(UPDATED COVERAGE, Oct. 22) In an anticipated decision, the U.S. Department of Agriculture has lifted a three-year ban Florida citrus shipments to California, Texas and Arizona, saying measures to stop the spread of citrus canker are sufficient.
The ban ended Oct. 22, when the Federal Register published new rules regarding treatment of citrus from Florida. The USDA said commercially packed and disinfected fresh citrus isn't an "epidemiologically significant pathway" for the introduction and spread of the disease.
Florida grapefruit, oranges and tangerines are no longer required to be inspected and declared free of visible canker symptoms at the packinghouse. Florida companies have been allowed to ship to non-citrus-producing states only if fruit originating from infected groves was judged to be free of canker infection, but California, Texas and Arizona were off limits.
Florida shippers still must disinfect fruit that's shipped out of state, and non-commercial citrus (from back yards) cannot leave the state.
After three years of trying to reopen the huge California and Texas consumer markets to Florida shippers, the final rule represents exactly what Florida's citrus industry wanted, said Dan Richey, chief executive officer of Riverfront Groves LLC, Vero Beach, Fla.
Richey said the Florida industry worked closely with its California and Texas industry counterparts on the issue.
"I don't blame other citrus-producing states for being very cautious early on because it was really a fear of the unknown," Richey said. "We didn't know if a lesion on a piece of fruit that had gone through the packinghouse could spread disease. If you don't know, you have to react as cautiously as possible.
"The research proved that was not a fear to be reckoned with," he said. "The vector for spreading the disease is clearly plant material, not a small lesion on the fruit."
Joel Nelsen, president of California Citrus Mutual, Exeter, said the ruling wasn't a surprise. He said his group didn't oppose the rule.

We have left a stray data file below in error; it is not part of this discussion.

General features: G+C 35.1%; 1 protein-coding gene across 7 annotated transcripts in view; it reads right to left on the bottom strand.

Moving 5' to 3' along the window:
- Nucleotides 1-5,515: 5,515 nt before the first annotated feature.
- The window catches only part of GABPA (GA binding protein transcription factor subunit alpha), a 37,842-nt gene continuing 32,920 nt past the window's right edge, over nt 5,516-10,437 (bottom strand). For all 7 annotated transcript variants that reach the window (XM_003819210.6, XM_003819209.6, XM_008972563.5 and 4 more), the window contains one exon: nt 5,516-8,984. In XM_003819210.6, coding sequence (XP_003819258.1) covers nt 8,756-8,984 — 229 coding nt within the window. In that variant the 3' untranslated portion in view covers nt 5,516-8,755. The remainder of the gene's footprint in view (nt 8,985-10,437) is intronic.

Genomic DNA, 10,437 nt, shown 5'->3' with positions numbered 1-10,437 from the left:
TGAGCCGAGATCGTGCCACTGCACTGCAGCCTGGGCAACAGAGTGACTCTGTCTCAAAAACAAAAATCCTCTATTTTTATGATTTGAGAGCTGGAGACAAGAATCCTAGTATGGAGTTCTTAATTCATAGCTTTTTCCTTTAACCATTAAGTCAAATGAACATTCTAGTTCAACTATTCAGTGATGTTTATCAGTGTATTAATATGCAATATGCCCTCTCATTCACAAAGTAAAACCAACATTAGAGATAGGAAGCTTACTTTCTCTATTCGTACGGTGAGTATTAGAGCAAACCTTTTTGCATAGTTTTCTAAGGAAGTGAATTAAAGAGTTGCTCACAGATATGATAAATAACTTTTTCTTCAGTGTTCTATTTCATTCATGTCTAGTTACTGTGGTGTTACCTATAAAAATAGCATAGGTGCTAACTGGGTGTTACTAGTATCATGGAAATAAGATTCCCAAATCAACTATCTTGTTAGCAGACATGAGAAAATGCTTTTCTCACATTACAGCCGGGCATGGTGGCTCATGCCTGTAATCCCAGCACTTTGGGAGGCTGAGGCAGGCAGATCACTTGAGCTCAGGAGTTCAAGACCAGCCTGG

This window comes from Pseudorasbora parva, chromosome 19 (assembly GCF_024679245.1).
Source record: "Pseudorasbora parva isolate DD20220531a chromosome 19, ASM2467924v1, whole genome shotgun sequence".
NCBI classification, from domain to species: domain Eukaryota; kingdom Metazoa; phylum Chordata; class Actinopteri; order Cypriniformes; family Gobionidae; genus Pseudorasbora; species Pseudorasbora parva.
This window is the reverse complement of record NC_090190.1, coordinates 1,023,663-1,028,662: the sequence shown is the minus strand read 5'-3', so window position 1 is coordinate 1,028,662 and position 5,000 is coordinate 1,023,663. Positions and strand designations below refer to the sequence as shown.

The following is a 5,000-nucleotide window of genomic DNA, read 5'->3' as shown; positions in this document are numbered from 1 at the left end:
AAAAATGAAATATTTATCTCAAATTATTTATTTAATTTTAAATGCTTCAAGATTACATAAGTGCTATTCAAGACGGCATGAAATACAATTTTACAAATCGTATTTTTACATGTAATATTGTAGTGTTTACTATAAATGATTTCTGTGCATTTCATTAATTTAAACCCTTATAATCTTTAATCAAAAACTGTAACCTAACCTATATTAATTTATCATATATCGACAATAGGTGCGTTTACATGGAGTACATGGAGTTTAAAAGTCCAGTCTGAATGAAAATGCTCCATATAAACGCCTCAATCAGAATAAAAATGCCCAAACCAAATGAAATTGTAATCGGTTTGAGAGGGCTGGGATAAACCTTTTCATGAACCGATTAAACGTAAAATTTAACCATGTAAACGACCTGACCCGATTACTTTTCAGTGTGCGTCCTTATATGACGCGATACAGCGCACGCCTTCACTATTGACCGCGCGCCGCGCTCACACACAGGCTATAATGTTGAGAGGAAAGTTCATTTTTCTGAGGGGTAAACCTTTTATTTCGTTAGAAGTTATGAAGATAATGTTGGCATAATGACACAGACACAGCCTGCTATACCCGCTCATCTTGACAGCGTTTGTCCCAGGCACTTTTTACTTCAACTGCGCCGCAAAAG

"We didn't have any concern after seeing the science," he said. "That void was filled. So let it be. It stands on its own. It's not necessarily a precedent for other areas or other diseases, which is important to us. Science will dictate what needs to take place in moving fresh product from a pest or a disease-infected area."
In the past, Florida shippers sent 1 million to 2 million cartons — valued at $10 million — of mostly tangerines to California, Texas and Arizona.
Citrus-producing states used to buy about 5% of Florida's domestically shipped fruit and represented 2.5% of the total U.S. fresh citrus market, according to Florida industry figures.
Rep. Adam Putnam (R-Fla.)is praising the rule changes.
“This is a victory for science-based regulations, a victory for Florida fresh fruit growers and shippers, and a victory for consumers all over America who look forward to receiving fresh citrus from Florida in the winter,” Putnam said in a news release. “This comes not a moment too soon, as this marks the beginning of the Florida fruit shipment season.”
The change could affect more than 50 Florida packinghouses, according to the release.
An early version of the rule can be found here.